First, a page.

Customer(), new Comment(), etc.

  3. Use Provider when you need to configure it. i.e. test url, QA url,
    production url.

If you find you’re just returning an object in factory you should probably use service.

Don’t do this:

app.factory('CarFactory', function() {
    return {
        numCylinder: 4
    };
});

Use service instead:

app.service('CarService', function() {
    this.numCylinder = 4;
});

ANSWER:

Explanation

You got different things here:

First:

  • If you use a service you will get the instance of a function (“this
    keyword).
  • If you use a factory you will get the value that is returned by
    invoking the function reference
    (the return statement in factory).

ref: angular.service vs angular.factory

Second:

Keep in mind all providers in AngularJS (value, constant, services, factories) are singletons!

Third:

Using one or the other (service or factory) is about code style.
But, the common way in AngularJS is to use factory.

Why ?

Because “The factory method is the most common way of getting objects into AngularJS dependency injection system. It is very flexible and can contain sophisticated creation logic. Since factories are regular functions, we can also take advantage of a new lexical scope to simulate “private” variables. This is very useful as we can hide implementation details of a given service.”

(ref: http://www.amazon.com/Mastering-Web-Application-Development-AngularJS/dp/1782161821).


Usage

Service : Could be useful for sharing utility functions that are useful to invoke by simply appending () to the injected function reference. Could also be run with injectedArg.call(this) or similar.

Factory : Could be useful for returning a ‘class’ function that can then be new`ed to create instances.

So, use a factory when you have complex logic in your service and you don’t want expose this complexity.

In other cases if you want to return an instance of a service just use service.

But you’ll see with time that you’ll use factory in 80% of cases I think.

For more details: http://blog.manishchhabra.com/2013/09/angularjs-service-vs-factory-with-example/


UPDATE :

Excellent post here :
http://iffycan.blogspot.com.ar/2013/05/angular-service-or-factory.html

“If you want your function to be called like a normal function, use
factory. If you want your function to be instantiated with the new
operator, use service. If you don’t know the difference, use factory.”


UPDATE :

AngularJS team does his work and give an explanation:
http://docs.angularjs.org/guide/providers

And from this page :

“Factory and Service are the most commonly used recipes. The only difference between them is that Service recipe works better for objects of custom type, while Factory can produce JavaScript primitives and functions.”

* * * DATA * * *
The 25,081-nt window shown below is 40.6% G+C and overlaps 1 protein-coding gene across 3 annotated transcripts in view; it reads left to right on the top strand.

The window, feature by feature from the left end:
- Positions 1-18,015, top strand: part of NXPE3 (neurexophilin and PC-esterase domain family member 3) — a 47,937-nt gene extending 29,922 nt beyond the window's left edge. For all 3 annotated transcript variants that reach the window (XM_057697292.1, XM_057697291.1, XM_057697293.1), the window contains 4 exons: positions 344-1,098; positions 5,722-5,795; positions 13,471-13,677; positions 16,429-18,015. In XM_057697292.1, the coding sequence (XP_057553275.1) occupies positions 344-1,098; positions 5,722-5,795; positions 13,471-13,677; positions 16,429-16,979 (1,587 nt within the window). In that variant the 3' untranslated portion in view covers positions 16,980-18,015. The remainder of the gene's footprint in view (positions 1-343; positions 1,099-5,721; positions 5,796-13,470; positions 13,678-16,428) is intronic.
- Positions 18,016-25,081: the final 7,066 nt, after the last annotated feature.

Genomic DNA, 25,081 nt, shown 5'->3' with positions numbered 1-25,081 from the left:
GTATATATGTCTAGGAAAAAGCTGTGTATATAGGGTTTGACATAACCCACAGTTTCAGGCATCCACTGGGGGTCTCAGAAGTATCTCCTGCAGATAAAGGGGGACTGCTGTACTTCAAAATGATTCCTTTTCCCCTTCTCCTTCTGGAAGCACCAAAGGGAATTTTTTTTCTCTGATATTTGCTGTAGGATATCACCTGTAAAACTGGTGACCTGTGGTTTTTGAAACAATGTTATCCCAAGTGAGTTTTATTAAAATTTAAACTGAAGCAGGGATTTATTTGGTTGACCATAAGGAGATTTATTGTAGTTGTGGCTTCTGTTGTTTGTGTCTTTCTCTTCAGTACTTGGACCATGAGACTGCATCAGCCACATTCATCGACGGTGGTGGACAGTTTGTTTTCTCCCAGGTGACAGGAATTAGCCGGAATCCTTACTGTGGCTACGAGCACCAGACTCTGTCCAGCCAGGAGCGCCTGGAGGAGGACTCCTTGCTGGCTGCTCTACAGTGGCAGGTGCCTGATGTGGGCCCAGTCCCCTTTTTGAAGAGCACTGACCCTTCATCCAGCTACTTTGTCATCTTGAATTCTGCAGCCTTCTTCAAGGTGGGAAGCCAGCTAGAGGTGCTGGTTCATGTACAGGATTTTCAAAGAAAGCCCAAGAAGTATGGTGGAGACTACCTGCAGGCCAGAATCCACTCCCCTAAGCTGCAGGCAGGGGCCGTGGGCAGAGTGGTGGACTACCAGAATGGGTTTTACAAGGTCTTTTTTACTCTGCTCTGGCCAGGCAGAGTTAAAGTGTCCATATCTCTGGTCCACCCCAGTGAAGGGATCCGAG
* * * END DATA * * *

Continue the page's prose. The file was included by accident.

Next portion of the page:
ANSWER:

Both the factory and the service result in singleton objects which are able to be configured by providers and injected into controllers and run blocks. From the point of view of the injectee, there is absolutely no difference whether the object came from a factory or a service.

So, when to use a factory, and when to use a service? It boils down to your coding preference, and nothing else. If you like the modular JS pattern then go for the factory. If you like the constructor function (“class”) style then go for the service. Note that both styles support private members.

The advantage of the service might be that it’s more intuitive from the OOP point of view: create a “class”, and, in conjunction with a provider, reuse the same code across modules, and vary the behavior of the instantiated objects simply by supplying different parameters to the constructor in a config block.

ANSWER:

The concept for all these providers is much simpler than it initially appears. If you dissect a provider you and pull out the different parts it becomes very clear.

To put it simply each one of these providers is a specialized version of the other, in this order: provider > factory > value / constant / service.

So long the provider does what you can you can use the provider further down the chain which would result in writing less code. If it doesn’t accomplish what you want you can go up the chain and you’ll just have to write more code.

This image illustrates what I mean, in this image you will see the code for a provider, with the portions highlighted showing you which portions of the provider could be used to create a factory, value, etc instead.

AngularJS providers, factories, services, etc are all the same thing
(source: simplygoodcode.com)

For more details and examples from the blog post where I got the image from go to: http://www.simplygoodcode.com/2015/11/the-difference-between-service-provider-and-factory-in-angularjs/